It Works For Me. Margaret Kaine Shares Her Writing Rules.

Posted on 10th June, 2016

This week I am delighted to welcome romance writer Margaret Kaine to my blog to discuss her writing process. Margaret's short stories have been published around the world. Her debut novel, Ring of Clay, won both the RNA's New Writer's Award in 2002 and the Society of Authors' Sagittarius Prize in 2003. Since then she has written romantic sagas set in the Potteries. Her most recent title was published by Choc Lit.


Thanks for joining me today, Margaret, and for agreeing your share your writing rules. What kind of a writer are you..?


I'm afraid I'm not a terribly organised writer. For instance, I don't have a structure in place such as always writing between certain hours of the day. One reason for this is that sitting at the computer for long periods results in even more neck/shoulder/back aches than usual. But that doesn't mean that I don't consider myself a full-time writer.


As a lark rather than an owl, my best time for writing is in the morning, and I do endeavour to use those hours productively. And I'm lucky in that I can easily slot back into a chapter after returning to it after a break, so I'm always popping back into my study later in the day - which also gives me some exercise.


Authors who can write 2,000 or more words a day fill me with awe. I've long accepted that my own writing works best if I don't give myself unrealistic targets, but I do discipline myself to achieve at least 500 words and hopefully more.


Once I've completed a chapter, I find it invaluable to read it aloud. I wait until the house is empty, then project my voice as if I'm reading to an audience. This seems to work better than reading quietly, in revealing repetitions, flat passages, or whether the writing flows or lacks pace. I then edit immediately. After several days I read the chapter aloud again, before a final polish.


Everyone has a different way of writing. Some will draft the whole novel, wanting to tell the story before editing. They then spend time on editing and re-writing other drafts. Part of me would love to be able to do this, but I just can't work that way. For me, each chapter is a stepping stone and I need to be happy with it before I can proceed.


I'm not a plotter either, often having only a character, a setting and a vague idea before I begin a novel. After that it is like a flower opening its petals as the characters lead me into the story. Writing is a journey of discovery for me just as it is for the reader, and I enjoy that. A plus is that once I've typed the magical words, "The End", only a minimal further edit is needed.


If I'm writing and half way through my brain feels stale and I'm forcing the words, I get up and leave it. Routine tasks such as ironing help, freeing the mind to relax, especially if listening to a favourite CD. Even a short walk in the fresh air can be beneficial. From experience, I've found that if I'm not currently feeling the "buzz" that writing can give, it will show on the page.


And now for a rule that has helped me more than any other...


Share your writing. Join a workshop or writing group - as professional a one as you can find - and listen to constructive criticism. Not only of your own work but also of other people's. I have learned so much in this way, and still do. The encouragement and supportive friendship that grows out of such bonds is also rather special.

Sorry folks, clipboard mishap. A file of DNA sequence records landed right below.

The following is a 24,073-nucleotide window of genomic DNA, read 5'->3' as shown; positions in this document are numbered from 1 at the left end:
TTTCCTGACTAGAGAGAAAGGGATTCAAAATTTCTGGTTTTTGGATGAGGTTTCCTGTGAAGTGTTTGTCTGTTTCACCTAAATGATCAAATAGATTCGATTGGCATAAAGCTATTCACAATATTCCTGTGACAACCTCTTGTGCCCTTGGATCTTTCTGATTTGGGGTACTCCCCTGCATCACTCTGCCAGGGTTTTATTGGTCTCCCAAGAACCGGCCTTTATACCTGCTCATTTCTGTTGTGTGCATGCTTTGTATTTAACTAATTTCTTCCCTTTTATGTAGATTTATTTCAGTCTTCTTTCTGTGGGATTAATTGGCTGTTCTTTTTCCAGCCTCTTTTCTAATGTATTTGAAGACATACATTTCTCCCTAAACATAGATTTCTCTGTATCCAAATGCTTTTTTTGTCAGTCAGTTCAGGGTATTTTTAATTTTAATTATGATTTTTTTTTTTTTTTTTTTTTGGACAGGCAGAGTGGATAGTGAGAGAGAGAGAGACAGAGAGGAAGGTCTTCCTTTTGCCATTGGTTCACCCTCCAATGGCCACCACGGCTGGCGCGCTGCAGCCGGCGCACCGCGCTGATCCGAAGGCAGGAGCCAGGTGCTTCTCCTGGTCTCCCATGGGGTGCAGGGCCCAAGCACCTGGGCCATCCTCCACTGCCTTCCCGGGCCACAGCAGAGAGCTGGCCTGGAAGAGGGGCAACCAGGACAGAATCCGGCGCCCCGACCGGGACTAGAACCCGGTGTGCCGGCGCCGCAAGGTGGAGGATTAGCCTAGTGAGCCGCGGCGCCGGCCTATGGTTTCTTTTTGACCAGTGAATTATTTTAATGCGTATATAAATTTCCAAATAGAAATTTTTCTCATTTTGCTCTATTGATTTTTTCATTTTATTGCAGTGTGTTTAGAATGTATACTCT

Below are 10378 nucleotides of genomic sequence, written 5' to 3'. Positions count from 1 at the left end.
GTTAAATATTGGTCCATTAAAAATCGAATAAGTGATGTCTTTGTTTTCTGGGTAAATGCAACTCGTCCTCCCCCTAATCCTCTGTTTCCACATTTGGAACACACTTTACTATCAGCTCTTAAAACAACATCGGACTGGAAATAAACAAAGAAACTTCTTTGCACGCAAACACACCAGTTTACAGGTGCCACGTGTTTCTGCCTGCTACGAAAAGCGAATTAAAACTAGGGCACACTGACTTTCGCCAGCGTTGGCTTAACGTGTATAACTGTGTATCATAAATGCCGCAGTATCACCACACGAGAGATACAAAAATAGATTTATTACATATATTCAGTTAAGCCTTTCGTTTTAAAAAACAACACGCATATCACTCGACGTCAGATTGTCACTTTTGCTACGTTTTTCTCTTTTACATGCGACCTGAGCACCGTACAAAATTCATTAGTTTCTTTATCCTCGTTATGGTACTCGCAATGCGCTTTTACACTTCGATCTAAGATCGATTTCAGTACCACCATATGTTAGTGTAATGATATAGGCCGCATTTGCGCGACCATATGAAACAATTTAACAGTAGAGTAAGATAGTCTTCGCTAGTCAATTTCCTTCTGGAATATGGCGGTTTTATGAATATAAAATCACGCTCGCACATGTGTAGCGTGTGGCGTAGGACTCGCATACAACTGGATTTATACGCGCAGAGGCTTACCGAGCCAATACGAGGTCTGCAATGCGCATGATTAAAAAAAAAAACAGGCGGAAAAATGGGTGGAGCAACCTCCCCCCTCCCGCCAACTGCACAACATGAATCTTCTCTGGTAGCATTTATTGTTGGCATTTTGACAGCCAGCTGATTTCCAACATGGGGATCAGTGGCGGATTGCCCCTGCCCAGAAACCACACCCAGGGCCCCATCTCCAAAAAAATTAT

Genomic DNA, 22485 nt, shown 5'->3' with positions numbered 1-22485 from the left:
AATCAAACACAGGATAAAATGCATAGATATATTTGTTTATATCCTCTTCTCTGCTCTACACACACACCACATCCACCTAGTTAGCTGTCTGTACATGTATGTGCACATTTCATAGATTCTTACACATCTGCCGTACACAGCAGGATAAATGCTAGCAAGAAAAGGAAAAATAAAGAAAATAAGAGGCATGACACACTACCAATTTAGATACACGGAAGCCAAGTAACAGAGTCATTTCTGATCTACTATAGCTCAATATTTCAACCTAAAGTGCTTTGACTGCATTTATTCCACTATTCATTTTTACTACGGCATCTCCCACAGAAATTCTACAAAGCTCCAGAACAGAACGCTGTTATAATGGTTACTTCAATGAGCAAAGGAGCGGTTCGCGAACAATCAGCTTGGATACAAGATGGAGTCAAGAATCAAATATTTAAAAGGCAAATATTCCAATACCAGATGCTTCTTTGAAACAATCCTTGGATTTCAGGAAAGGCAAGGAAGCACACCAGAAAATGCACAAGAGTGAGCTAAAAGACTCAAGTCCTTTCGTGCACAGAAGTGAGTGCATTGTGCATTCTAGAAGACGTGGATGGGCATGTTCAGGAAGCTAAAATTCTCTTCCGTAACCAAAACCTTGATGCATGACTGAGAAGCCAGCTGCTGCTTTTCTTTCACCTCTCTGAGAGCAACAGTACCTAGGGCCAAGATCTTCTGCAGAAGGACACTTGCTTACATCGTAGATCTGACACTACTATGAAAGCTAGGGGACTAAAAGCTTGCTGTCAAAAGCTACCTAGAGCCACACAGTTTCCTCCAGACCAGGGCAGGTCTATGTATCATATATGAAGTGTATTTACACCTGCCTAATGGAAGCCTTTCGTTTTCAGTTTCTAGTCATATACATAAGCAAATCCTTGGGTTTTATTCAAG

Margaret's Links: 

Margaret's author page on Amazon

Her Twitter page


Margaret's website 

Her Facebook page 

Her Pinterest page


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Comments (9)

Lovely to hear from you, as always, Jen, and I'm glad you have had the chance to re-connect with Margaret. Providing support to other writers is so important.
What a lovely comment, Jen. I clicked on your name and as soon as I saw your photo I remembered you immediately. Congratulations on having your debut novel accepted, a huge achievement in today's publishing world, and I hope it does really well when it comes out next year.
Fascinating glimpse into your writing world and process, Margaret. I'm especially happy you visited Susanna's blog as I remember meeting you at an RNA conference and you were so kind and supportive to me as a then new writer.

Your reference to writing as a 'journey of discovery' resonated with me. I often wish I could be more of a plotter, but your post is a timely reminder that we all have our own process...or 'rules.'
Thank you for commenting, Louise. As Susanna says, writing can be an isolating life, so it's really important to have a social life too. However, I suspect that many authors are like myself and especially love to meet up with other writers, but not exclusively of course.
Thanks for your comment, Louise. I agree with Margaret that being able to get together with other writers is hugely important. Writers do spend a lot of time alone, so being with writing friends matters.
I'm not a writer but I have enjoyed the insights from the Writing Rules posts. I always thought of authors as working on their own. I'm intrigued to see that sharing her writing with fellow writers is Margaret's most important rule. Interesting post - thanks.
Thank you for the comment Liz. I hope you find the suggestion useful.
I'm pleased you found the post useful, Liz. I agree with you - it's always interesting to find out how other writers work. Thanks for commenting.
What an interesting post. It's always lovely to hear how other writers work. I so agree about sharing your work with others and I'm grateful for the tip of reading work aloud as though you have an audience. Will try that. Thanks for the links to Margaret Kaine's website and social media too.